There may soon be much more to the Cache Creek Beautification Society (CCBS) than Communities in Bloom, the Farmers’ Market, and the many other things the society does and supports, if an ambitious new project gets underway.
“We want a project for the future that includes history,” says CCBS President Carmen Ranta. “There’s no need to start our own museum, with Hat Creek Ranch and the Ashcroft Museum nearby. So we thought we could focus on the richness of our geologic history.”
The result is that the CCBS intends to spearhead a McAbee Fossil Beds Interpretive Centre project, and try to develop plans to have the centre in Cache Creek. “That way it would include all the north/south traffic along Highways 1 and 97, and potentially double the traffic going past the site.,” notes Ranta.
“The McAbee Beds have always been of benefit to the community,” says CCBS Secretary-Treasurer Wendy Coomber. “After losing them, we want to bring them back.” She envisions the Interpretive Centre containing displays and educational films, while buses would take people to visit the site (if it has been reopened) and to Ashcroft, to see the McAbee fossils in the museum there.
“We’d like to develop partnerships, especially with First Nations, and make sure it’s respectfully done in a way that’s sensitive to the environment,” says Ranta. “We want to keep the initiative alive.”
“We’ve been working on this for about a year,” adds Coomber, “and are still in the very early stages. There should be more developments in the next couple of months.”
Another initiative that the group hopes to get underway soon is a Community Garden. Ranta admits that it’s in the early stages, but envisions a lovely and artistic spot in the downtown area that would add vibrancy and beauty to the downtown, and believes it’s doable.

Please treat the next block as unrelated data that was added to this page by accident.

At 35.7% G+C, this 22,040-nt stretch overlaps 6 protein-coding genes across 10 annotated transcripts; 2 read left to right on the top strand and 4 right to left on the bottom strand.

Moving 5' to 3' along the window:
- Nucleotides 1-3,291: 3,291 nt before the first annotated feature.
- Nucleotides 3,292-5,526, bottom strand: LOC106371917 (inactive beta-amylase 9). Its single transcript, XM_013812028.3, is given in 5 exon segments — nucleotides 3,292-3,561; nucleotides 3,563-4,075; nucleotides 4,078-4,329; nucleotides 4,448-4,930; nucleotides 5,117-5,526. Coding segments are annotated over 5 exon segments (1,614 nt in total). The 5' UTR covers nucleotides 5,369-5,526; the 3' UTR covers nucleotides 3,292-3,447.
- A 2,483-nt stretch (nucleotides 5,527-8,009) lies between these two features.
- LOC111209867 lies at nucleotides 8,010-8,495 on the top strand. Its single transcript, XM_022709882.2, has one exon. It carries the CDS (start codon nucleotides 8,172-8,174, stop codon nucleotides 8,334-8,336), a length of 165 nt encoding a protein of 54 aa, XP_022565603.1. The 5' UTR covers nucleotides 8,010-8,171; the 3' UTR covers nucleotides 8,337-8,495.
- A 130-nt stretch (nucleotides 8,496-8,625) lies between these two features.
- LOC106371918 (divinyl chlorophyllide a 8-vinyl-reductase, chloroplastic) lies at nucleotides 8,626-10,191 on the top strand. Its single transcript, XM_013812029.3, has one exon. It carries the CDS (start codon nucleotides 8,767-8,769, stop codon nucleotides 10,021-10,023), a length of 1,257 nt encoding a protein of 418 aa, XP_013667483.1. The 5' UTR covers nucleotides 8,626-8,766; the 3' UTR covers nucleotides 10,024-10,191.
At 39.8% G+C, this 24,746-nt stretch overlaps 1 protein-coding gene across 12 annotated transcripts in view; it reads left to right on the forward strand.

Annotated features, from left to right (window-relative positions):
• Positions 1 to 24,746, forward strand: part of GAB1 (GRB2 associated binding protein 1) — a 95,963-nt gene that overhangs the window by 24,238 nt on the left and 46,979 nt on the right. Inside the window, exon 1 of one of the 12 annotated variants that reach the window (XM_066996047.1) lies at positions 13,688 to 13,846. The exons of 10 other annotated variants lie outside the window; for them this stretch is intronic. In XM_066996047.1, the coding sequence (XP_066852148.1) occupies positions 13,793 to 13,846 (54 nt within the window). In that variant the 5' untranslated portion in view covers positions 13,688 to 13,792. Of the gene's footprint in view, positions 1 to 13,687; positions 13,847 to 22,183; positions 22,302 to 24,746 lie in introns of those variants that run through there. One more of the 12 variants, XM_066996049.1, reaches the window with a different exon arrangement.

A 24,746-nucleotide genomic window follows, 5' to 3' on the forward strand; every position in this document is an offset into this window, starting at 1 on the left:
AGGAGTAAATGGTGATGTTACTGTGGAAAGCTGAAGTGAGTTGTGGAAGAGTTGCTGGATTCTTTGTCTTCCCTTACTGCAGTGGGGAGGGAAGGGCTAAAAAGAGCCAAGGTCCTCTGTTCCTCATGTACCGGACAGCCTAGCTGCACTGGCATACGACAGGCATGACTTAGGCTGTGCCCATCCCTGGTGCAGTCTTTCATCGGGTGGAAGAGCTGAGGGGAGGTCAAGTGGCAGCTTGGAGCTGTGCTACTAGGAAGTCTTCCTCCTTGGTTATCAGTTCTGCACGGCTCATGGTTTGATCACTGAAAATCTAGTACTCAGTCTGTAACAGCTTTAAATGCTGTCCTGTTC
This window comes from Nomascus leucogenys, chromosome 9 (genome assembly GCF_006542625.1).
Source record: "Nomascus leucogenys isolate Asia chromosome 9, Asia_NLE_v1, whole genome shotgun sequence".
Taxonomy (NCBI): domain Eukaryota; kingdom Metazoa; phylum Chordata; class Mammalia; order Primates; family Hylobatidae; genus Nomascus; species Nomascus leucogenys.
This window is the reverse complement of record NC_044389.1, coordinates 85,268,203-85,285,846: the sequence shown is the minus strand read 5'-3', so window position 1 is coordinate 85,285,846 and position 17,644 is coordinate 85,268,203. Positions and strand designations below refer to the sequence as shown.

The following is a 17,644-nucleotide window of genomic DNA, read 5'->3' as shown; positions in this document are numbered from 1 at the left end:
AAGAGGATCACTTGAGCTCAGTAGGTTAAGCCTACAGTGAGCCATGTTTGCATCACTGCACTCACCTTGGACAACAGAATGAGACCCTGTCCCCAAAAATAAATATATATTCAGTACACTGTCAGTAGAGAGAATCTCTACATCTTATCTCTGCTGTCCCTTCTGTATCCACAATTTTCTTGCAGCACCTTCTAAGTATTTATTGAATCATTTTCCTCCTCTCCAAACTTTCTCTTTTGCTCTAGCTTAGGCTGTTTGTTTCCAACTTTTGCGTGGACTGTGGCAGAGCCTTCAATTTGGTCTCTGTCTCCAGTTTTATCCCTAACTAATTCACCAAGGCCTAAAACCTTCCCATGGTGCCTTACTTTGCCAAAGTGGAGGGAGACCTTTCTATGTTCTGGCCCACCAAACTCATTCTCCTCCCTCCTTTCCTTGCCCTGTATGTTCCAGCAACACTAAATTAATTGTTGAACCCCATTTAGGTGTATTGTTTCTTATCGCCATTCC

“It would encourage community activity,” says committee member Patty McKenzie. Social connections are something that the CCBS focuses on, and McKenzie says that the society was an excellent way to make friends and get involved in the community.
She moved to Cache Creek four years ago, and says “I found the first two years here hard. I was a big city person, and it was culture shock. Finding things to do, and meeting people, was challenging.”
That changed in July 2015, when she attended the barbecue the CiB committee held to honour and thank the volunteers, firefighters, and staff who had helped out during and after the May flood. “There were a lot of people running around, and I asked if they needed any help,” says McKenzie. “It was my first time at a CiB event.” It wasn’t long before she had joined the committee, which is something that makes CCBS President Carmen Ranta happy.
“The organization would love to have new members,” she says. “Some really loyal volunteers have moved away recently.” Communities in Bloom is a sub-committee of the CCBS, with some members part of both groups and others in one or the other.
Cache Creek is once more taking part in the provincial CiB category, hoping to improve on last year’s award of four blooms (out of five) from the judges, who arrived only two months after the flood. “We took the judges around Cache Creek and showed them the flood damage,” says Ranta. “We made the judges’ tour a celebration of the community.”
After several months of indoor markets, the outdoor market sponsored by the CCBS starts again on May 7, and will run every Saturday from 9:00am to 1:00pm in the old Esso lot beside Chum’s Restaurant. Vendor tables are $5.00 each, with the money going back to assist the CCBS.
The society also supports the Desert Bells Handbell Choir and the Sage Sound Singers, and distributes sunflower seeds to children in the community so that they can grow the official flower of Cache Creek.
McKenzie says that her involvement with the society has led to her becoming a keen gardener. “I grew my first vegetable garden last year, with great success,” she says. “Now I’m getting more involved, and enjoying it. I look forward to what we’re doing next.”
For more information contact Carmen Ranta at (250) 457-9119 or Wendy Coomber at (250) 457-9587.